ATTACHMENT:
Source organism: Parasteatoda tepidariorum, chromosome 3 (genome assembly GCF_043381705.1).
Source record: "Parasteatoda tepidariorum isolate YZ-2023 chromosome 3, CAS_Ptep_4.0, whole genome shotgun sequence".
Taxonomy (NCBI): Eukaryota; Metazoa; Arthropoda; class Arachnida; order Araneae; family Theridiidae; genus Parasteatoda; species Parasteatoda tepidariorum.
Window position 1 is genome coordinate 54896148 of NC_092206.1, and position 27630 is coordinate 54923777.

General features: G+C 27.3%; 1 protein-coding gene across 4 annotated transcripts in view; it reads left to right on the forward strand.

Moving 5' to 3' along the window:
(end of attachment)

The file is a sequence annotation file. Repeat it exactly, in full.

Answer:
Source organism: Parasteatoda tepidariorum, chromosome 3 (genome assembly GCF_043381705.1).
Source record: "Parasteatoda tepidariorum isolate YZ-2023 chromosome 3, CAS_Ptep_4.0, whole genome shotgun sequence".
Taxonomy (NCBI): Eukaryota; Metazoa; Arthropoda; class Arachnida; order Araneae; family Theridiidae; genus Parasteatoda; species Parasteatoda tepidariorum.
Window position 1 is genome coordinate 54896148 of NC_092206.1, and position 27630 is coordinate 54923777.

General features: G+C 27.3%; 1 protein-coding gene across 4 annotated transcripts in view; it reads left to right on the forward strand.

Moving 5' to 3' along the window: